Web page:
The HAV presents as a genetic material a single-strand RNA with positive polarity, which confers the ability to act as messenger RNA (mRNA) and to interact directly with the ribosome to initiate the synthesis of the viral proteins. Its genome is divided in three parts [11]:

  1. Noncoding region 5′UTR covalently linked to viral protein VPg [11]

  2. A single open reading frame (ORF) subdivided into P1, which encodes the viral capsid proteins (VP1, VP2, VP3, and VP4), and P2 and P3, which encode nonstructural proteins that act during viral multiplication [11]

  3. Noncoding region 3′UTR which has a poly-A tail [11]

2.2 Biological cycle

The HAV is transmitted through fecal-oral route; the individual becomes infected from the ingestion of water and food contaminated by fecal material from another individual who had been previously infected.

After ingestion, the virus falls into the blood vessels and, through the portal circulation, reaches the hepatocytes. The first contact occurs through the basolateral membrane of the hepatocytes in the space of Disse [9]. After the processes of adsorption, penetration, denudation, and synthesis of viral genome and viral proteins, the virus is assembled and released from the host cell through a non-cytolytic process and undergoes cell exocytosis [12]. This release can occur through the apical membrane of the hepatocyte, which will cause the new virus to go to the bile canaliculi and, consequently, be sent to the intestine along with the bile. In addition, the release can also occur by the basolateral membrane, which causes the virus to return to the bloodstream [1012].

After being sent to the intestine, the virus will be sent to the external environment through the feces. During excretion, a large amount of virus is eliminated. This starts about 10 days before the onset of clinical manifestations [13]. The period of greatest transmissibility occurs between the previous 15 days and 7 days after the onset of symptoms [4].


3. Pathogenesis

The immune response built by the host leads to the destruction of the hepatocytes infected by the virus and causes the appearance of the symptoms and signs of the disease. The HAV’s slow replication does not appear to cause cytopathic effects [13].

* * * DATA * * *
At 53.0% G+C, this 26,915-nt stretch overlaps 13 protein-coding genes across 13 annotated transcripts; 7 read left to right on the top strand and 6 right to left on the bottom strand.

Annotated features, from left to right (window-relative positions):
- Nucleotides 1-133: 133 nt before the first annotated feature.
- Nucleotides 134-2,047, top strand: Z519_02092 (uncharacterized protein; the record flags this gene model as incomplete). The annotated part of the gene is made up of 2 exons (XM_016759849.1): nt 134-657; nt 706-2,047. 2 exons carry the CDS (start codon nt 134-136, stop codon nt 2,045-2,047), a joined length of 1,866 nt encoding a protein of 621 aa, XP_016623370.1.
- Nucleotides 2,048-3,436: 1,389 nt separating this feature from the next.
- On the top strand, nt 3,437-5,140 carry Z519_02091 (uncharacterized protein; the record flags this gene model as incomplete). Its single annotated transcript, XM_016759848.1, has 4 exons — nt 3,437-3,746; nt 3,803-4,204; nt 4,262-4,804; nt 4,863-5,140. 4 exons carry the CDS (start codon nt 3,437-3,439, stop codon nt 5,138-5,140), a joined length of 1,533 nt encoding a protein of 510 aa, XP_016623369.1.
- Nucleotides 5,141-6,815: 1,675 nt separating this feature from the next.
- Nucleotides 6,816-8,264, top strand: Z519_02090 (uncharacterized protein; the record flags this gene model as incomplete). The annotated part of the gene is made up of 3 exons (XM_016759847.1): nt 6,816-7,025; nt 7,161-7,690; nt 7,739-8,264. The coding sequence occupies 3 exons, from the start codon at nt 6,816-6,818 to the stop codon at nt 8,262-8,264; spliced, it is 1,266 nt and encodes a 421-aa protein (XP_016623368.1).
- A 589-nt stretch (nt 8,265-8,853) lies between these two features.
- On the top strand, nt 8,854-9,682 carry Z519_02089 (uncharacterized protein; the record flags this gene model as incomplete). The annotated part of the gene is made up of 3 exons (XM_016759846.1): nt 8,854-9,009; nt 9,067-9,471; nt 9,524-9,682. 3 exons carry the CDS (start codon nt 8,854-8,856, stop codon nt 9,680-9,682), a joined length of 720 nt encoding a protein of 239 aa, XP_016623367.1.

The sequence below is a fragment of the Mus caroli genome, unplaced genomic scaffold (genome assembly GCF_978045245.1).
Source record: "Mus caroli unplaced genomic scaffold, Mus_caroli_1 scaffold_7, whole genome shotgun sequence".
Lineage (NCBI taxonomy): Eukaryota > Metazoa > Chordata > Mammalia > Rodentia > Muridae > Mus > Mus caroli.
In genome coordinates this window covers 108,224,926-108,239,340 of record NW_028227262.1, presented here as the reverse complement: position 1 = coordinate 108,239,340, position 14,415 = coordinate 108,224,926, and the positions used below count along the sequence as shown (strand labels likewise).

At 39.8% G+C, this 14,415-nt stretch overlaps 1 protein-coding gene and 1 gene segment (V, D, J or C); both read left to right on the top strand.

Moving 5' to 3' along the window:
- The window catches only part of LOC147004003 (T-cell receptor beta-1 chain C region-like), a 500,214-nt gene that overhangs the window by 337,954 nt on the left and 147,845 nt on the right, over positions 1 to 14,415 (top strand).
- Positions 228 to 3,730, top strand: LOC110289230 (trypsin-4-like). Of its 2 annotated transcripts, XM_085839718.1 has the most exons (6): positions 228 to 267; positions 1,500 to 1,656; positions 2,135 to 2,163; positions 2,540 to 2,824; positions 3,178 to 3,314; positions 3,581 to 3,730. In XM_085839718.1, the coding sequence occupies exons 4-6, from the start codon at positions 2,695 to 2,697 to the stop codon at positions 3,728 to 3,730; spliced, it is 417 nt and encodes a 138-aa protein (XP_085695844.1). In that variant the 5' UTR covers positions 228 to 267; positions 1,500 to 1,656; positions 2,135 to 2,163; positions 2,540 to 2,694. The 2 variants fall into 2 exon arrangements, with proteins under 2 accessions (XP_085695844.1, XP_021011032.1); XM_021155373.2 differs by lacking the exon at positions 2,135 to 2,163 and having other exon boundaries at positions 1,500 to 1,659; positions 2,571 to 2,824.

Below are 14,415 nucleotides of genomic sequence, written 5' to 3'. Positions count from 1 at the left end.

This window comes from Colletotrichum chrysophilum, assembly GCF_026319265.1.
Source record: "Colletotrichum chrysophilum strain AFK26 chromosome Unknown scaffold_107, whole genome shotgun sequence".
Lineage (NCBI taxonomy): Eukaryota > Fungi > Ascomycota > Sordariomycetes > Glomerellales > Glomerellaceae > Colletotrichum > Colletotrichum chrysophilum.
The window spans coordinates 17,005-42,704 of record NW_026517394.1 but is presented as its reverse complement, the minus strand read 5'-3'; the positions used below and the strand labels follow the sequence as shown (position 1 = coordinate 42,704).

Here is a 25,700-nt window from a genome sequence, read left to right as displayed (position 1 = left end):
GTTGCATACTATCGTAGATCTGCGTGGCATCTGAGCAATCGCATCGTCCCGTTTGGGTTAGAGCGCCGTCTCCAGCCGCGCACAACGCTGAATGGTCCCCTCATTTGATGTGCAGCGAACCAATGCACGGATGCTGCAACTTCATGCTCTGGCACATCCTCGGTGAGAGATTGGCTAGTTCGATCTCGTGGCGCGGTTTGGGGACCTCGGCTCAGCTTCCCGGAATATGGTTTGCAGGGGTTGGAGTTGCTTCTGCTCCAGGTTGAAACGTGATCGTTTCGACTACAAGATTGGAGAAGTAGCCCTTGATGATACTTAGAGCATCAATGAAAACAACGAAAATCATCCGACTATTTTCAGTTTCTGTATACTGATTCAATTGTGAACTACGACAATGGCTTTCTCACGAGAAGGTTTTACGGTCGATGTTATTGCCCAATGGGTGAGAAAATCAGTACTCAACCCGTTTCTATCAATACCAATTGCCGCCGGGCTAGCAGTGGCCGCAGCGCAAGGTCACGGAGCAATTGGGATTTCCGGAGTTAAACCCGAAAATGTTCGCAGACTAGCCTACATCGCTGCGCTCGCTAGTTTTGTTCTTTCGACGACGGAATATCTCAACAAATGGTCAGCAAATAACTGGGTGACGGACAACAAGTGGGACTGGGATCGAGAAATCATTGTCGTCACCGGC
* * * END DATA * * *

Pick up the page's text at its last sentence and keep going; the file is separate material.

It is possible that several mechanisms are involved in the development of signs of the disease. In one study fibroblasts and peripheral blood lymphocytes from patients with acute hepatitis A were used to demonstrate that the IFN-γ produced by HAV-specific cytotoxic T lymphocytes might play an important role in the pathogenesis of the disease [14].

Another analysis evidenced the presence of IFN-γ, TNF, IL-2, and IL-21 produced by polyfunctional CD4 + T cells. These results place the immune response modulated by CD4 + T lymphocytes as being more crucial in the control of HAV replication [15].

In contrast to studies that propose that adaptive immunity is more important in the pathogenesis and resolution of hepatitis A, it has been proposed that cells of the innate immune system, especially natural killer and lymphokine-activated killer (LAK) cells, play a crucial role in hepatic cell damage, which is inflicted prior to that performed by cytotoxic T lymphocytes [16].

In addition, there is an antibody-mediated response. HAV-specific immunoglobulin M (IgM) antibody and IgA antibodies can be detected, from the onset of the first clinical signs, in the patient’s serum or plasma during the acute phase of the disease. IgG antibodies appear 1 week after the onset of the disease and can be detected for years even after healing. IgG can also be detected in vaccinated individuals. IgM and IgG immunoglobulins can neutralize the virus by recognizing epitopes of the HAV’s structural proteins, VP1, VP2, and VP3, located in the capsid [17].


4. Epidemiology

The hepatitis A virus is distributed worldwide. However, the highest incidence of hepatitis A occurs in developing countries and in the ones with poor health conditions. In developed countries the disease acquired by traveler accounts for almost half of the cases reported.

The introduction of universal vaccination of children can change this general picture. The implementation of this program may reduce the rate of seropositive children against hepatitis A virus [18].

Luxemburger and Dutta show Brazil as a country with high endemicity of hepatitis A, meaning that more than 90% of children between 5 and 14 years old were seropositive for hepatitis A [19].

After that date there have been modifications in epidemiology of this disease. Checking the Epidemiological Bulletin of the Ministry of Health of Brazil in 2018, it’s possible to notice that after 2007 the incidence rate of hepatitis A has shown a progressive tendency of falling, going from 7.1 cases to 1.0 per 100,000 inhabitants in 2017.